In the past, New York's multi-ethnic newspapers' primary aim was to help immigrants adjust to life in the United States and maintain a unique cultural heritage. In the aftermath of the September 11 attacks, editors and reporters at some immigrant publications have had to tackle new responsibilities while facing an economic slowdown.

Editor-in-Chief of the "New India Times", Veena Merchant, says she used to argue that her newspaper's role was to fill a gap by covering South Asia, a region overlooked by the mainstream press.

But she has not been able to make that argument since September 11. After the attacks, the largest U.S. newspapers reported extensively on South and Central Asia. Mrs. Merchant points out that recently the "New York Times" won five Pulitzer prizes for its coverage of Afghanistan alone. "Our niche is South Asia and that region and South Asians living in North America. And the fact that [after] 9-11 the whole attention of the entire world switched to South Asia we had to pick and choose," she says. "What did the mainstream not do. It was difficult. We are still dealing with it because this issue is not going to go away for a long time."

Mrs. Merchant says that the competition has challenged her staff to constantly improve the quality of the newspaper.

Although the "New India Times" tries to avoid editorializing and aims to provide objective coverage, Mrs. Merchant says the events following the terrorist attacks have given the newspaper a role in clarifying the U.S. position in South Asia, specifically regarding India's long-time foe, Pakistan. The newspaper has a circulation of about 17,000 nation-wide but is available in India through a wire service. "When I say explaining, I gave an example of Pakistan being an ally even though we [India] are a democracy, after 9-1-1. There was a lot of misunderstanding. People were upset. So we tried to explain as to why this occurred. Why did the U.S. choose [Pakistan]," she says.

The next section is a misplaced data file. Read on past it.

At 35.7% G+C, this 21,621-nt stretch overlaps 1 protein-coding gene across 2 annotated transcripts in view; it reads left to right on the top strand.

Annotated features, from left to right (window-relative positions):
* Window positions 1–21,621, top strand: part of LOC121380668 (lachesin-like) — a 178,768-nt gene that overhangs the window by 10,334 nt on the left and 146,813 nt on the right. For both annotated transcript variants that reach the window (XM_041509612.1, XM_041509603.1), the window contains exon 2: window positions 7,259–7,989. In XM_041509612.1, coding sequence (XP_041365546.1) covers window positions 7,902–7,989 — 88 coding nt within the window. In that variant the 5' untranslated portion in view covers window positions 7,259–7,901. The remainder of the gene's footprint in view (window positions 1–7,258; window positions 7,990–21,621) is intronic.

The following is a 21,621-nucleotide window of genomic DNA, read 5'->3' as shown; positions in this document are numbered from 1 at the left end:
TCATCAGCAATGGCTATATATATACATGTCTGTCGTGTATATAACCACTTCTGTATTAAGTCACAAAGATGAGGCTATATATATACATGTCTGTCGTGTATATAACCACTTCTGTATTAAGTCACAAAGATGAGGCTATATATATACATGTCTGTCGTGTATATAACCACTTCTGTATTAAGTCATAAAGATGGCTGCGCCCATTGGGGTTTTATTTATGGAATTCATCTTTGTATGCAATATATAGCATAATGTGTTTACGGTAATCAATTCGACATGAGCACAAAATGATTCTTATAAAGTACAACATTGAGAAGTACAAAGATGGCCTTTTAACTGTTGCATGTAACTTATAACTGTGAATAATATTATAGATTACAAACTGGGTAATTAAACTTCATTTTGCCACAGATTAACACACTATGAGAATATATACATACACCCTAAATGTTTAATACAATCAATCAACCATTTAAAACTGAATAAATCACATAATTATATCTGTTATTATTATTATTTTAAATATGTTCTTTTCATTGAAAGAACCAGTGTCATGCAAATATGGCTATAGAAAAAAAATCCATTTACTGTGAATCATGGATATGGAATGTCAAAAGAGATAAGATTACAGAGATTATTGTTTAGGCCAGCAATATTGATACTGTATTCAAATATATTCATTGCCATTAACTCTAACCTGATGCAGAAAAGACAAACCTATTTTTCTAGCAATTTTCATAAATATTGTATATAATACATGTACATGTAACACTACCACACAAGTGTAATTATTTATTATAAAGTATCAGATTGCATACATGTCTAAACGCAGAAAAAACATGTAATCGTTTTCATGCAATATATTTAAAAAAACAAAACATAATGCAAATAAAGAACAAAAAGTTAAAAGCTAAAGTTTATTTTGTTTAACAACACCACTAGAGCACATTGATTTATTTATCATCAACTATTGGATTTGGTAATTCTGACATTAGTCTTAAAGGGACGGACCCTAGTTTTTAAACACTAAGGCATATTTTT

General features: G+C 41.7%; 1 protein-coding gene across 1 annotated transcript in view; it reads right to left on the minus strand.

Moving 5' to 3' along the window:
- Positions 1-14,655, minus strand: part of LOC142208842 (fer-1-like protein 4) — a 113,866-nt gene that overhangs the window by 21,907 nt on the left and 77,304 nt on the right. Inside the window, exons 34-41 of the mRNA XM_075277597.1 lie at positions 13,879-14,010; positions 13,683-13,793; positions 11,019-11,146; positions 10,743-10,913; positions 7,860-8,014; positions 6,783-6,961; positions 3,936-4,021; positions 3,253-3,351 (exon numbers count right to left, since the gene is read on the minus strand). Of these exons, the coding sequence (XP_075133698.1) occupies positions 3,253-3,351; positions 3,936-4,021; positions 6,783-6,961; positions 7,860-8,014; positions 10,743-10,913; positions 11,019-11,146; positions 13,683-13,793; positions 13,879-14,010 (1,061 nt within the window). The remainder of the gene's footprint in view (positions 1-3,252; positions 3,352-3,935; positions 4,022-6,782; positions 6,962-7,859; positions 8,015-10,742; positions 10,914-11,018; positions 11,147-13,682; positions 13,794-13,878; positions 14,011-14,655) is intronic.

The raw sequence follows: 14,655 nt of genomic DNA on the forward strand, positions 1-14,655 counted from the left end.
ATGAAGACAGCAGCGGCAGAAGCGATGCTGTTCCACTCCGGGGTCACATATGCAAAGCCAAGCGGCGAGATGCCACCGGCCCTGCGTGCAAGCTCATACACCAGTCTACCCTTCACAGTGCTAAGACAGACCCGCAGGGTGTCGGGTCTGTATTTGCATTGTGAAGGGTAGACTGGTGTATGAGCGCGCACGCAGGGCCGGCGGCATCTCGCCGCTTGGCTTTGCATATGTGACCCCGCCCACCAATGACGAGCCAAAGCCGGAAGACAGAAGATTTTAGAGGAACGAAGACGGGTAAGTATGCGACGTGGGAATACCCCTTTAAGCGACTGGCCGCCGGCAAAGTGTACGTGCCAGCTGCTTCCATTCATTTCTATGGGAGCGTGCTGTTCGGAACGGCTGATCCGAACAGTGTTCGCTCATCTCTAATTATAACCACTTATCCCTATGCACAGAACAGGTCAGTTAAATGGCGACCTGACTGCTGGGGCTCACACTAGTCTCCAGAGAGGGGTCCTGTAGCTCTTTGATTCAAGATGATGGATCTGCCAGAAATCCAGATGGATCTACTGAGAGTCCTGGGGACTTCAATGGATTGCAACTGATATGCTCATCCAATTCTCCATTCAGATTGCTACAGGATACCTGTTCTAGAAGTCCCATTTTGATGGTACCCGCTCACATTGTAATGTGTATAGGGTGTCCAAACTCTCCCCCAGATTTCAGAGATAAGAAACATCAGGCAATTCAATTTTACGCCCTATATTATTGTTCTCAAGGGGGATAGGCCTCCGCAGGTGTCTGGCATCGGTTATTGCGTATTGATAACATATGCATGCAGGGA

In the past seven months, immigrant publications have reexamined their roles, adjusting coverage to fit the post-September 11 climate. For example, the four major Chinese dailies regularly publish detailed stories on the economic impact of the attacks on Chinatown, which is close to the site of the World Trade Center.

Pakistani and Arabic-language newspapers have published regularly on the detention of immigrants suspected of having links to terrorists. And ethnic newspapers regularly follow changes in U.S. immigration and visa policies.

An economic downturn has made it increasingly difficult for small immigrant newspapers to survive. There are at least 198 ethnic publications in New York, many of which operate on small budgets.

Nayaba Arinde is an editor of the "Daily Challenge," which covers news stories from a black perspective. She says these days a shortage of advertising revenue has forced the newspaper to juggle its resources. "We are trying to find ways to be creative with the money that we have. It is just a struggle. Nine-one-one was devastating," she says. "The recession was devastating. Every day it is a continuing struggle to make sure we can maintain the advertising that we have, if not increase it."

After September 11, the non-profit Independent Press Association launched an advertising cooperative to help ethnic newspapers stay afloat.

The Association's New York director Abby Scher says in the beginning, the initiative brought in advertising related to the attacks. "We are moving away from the crisis ads and into the more stable ads. Now's a really important time when their corporate ad revenue was down one-third since September 11. And some people are saying it started even before with the recession. We have a lot of work to do," he says.

The number of ethnic newspapers doubled in New York City in the last decade. Advocates say it is crucial that the publications survive because they help inform new immigrant communities and serve as a bridge with the mainstream.